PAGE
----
How does your child play this? Alone, with friends, with family? How did they discover it and what kept them coming back for more?
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During the game, we hear the man and his partner discussing the dream and how it relates to his life, in particular his distant relationship with his father, who has now passed away. He deals with his regrets of not having spoken to his father more. Meanwhile, his partner supports him and reassures him that together they are still family and still have each other. Though this game deals with the feelings of an adult losing their parent, with complex dialogue to match, this game has a relatable emotional content for young people playing with adult supervision.
It's a poignant and beautiful journey, told from the perspective of a young adult looking back at their growing up. As it crescendos on arrival at a large tree you realise the landscape and the parent-child memories have become intertwined.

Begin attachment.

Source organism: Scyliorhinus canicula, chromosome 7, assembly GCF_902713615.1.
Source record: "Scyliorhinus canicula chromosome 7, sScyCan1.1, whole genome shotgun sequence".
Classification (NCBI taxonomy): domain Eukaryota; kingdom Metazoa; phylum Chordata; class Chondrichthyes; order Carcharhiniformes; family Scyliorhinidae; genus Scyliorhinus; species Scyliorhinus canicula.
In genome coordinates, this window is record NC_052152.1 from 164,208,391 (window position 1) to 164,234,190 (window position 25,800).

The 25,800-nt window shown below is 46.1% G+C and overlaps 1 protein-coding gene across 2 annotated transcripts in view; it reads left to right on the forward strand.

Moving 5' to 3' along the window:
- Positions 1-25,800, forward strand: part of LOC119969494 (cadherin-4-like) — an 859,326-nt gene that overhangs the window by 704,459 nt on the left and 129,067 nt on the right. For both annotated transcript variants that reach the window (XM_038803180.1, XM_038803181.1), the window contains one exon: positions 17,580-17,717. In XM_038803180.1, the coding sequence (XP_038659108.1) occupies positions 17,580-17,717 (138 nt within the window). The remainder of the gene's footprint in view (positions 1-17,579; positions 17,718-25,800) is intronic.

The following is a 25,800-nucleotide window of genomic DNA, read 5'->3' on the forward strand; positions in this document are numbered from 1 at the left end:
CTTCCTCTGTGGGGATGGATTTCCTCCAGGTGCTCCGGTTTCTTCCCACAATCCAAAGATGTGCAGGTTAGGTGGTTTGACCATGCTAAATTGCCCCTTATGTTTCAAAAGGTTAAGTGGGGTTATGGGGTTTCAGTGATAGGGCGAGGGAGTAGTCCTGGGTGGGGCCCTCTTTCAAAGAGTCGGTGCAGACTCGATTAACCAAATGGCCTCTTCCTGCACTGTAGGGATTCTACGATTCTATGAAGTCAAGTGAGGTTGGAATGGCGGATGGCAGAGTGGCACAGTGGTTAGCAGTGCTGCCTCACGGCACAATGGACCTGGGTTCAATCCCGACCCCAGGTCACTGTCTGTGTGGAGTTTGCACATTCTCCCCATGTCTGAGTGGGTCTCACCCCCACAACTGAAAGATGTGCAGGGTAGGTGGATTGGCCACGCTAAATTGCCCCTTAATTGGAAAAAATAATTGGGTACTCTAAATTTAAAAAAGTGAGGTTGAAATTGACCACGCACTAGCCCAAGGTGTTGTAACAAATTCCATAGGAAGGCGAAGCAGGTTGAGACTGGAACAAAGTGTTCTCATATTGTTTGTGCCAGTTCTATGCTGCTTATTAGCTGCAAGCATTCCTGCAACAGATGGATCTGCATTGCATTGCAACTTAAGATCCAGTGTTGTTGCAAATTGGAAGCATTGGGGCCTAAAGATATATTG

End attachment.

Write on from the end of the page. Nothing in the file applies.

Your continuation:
"The path was luminous before her and it led to something ancient, so she ran," says the narrator. While the fox isn't as lifelike as other games, it's the landscape that is the real encounter here. Big and open enough to get lost in, to run and run and run in, but not so big as to frustrate for very long. Through a wide range of terrain and seasons, the game is a chance to find calm and space for your own reflection.
Because there is no way to die or fail, and there are no enemies, this is a game that is good to try as one of your first. Or to play with a young player. With this in mind, you still need to apply some logic at times and deal with the slightly finicky interface. Triggering the three tree stumps in the middle level foiled some, but you just need to stand on them and press A in time with the falling light bug.
It features an orchestral soundtrack by acclaimed artists like Message to Bears, Lowercase Noises, and Josh Kramer.
Our examiner, Andy Robertson, first checked The First Tree 3 years ago. It was re-examined by Ellen Robertson and updated 7 days ago.
In addition to the ratings parents and carers should also note that themes of family estrangement and parent-conflict run through the coming-of-age story. There are also dead fox cubs that you discover along the way.
7+ year-olds usually have the required skill to enjoy this game. The interactions of the game are relatively simple and forgiving. You do need to persevere at the exploration sometimes and be patient in looking for items.
Release Date: 11/10/2018
Out Now: Android, Mac, PC, PS4, Switch and iOS
Content Rating: PEGI 3
Skill Rating: 7+ year-olds
Components: 3D Third-Person and Open World